Sometimes those disappearing ancestors did not disappear the way we thought they did. Rather they are right there in front of us waiting to be found. This week we look at such a situation. Our search reminds us of several research techniques that any family historian needs to have in their repertoire when the ancestor seems to vanish without a trace.
Sarah Wickiser Calvertâ€™s only known record of existence was an 1862 Delaware County, Ohio, deed where she sold property apparently inherited from her parents. After that, I had concluded she simply evaporated. The question was where she departed as she apparently could not be found in other records. Based upon census enumerations and more detailed information on her known siblings, it was estimated Sarah was born between 1802 and 1810, probably in Pennsylvania. Any other details of her life were unknown, including the name of her husband or her date of marriage (other than the fact that she was married by 1862).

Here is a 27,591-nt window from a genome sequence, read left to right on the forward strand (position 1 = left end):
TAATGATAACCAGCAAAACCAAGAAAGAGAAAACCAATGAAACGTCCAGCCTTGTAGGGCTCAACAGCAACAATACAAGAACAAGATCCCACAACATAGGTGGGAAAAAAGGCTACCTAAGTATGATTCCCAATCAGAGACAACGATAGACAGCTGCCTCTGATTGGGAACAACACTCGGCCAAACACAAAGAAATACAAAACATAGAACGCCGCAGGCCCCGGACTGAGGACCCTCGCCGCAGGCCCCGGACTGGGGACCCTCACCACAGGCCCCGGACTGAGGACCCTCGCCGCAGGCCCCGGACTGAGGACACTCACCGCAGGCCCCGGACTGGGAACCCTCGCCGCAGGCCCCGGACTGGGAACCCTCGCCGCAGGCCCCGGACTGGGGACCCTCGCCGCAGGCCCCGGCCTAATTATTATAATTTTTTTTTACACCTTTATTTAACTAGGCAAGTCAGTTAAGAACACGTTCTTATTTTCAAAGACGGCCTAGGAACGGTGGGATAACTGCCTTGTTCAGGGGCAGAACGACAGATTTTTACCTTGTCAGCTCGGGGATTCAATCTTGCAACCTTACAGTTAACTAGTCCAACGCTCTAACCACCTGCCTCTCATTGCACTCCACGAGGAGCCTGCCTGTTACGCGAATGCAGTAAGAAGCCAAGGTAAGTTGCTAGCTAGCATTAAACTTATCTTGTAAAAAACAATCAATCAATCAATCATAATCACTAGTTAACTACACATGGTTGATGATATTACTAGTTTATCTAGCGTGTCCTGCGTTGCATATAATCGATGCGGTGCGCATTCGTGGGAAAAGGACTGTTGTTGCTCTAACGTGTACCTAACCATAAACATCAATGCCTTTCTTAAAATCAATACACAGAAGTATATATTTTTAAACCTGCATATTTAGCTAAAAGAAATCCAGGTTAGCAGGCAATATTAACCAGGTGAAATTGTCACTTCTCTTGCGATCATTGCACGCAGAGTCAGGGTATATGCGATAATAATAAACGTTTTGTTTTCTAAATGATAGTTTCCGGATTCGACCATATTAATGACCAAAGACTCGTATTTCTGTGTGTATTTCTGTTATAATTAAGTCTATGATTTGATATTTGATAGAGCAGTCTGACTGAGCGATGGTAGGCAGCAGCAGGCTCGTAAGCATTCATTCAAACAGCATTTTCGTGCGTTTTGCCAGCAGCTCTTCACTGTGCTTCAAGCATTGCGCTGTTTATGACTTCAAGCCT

When a relative is â€œlost,â€ one place to start looking is near other relatives, former neighbors, and associates, particularly ones who have moved. It is often helpful to have a â€œfamily mapâ€ handy to assist in keeping the various names straight. Continue reading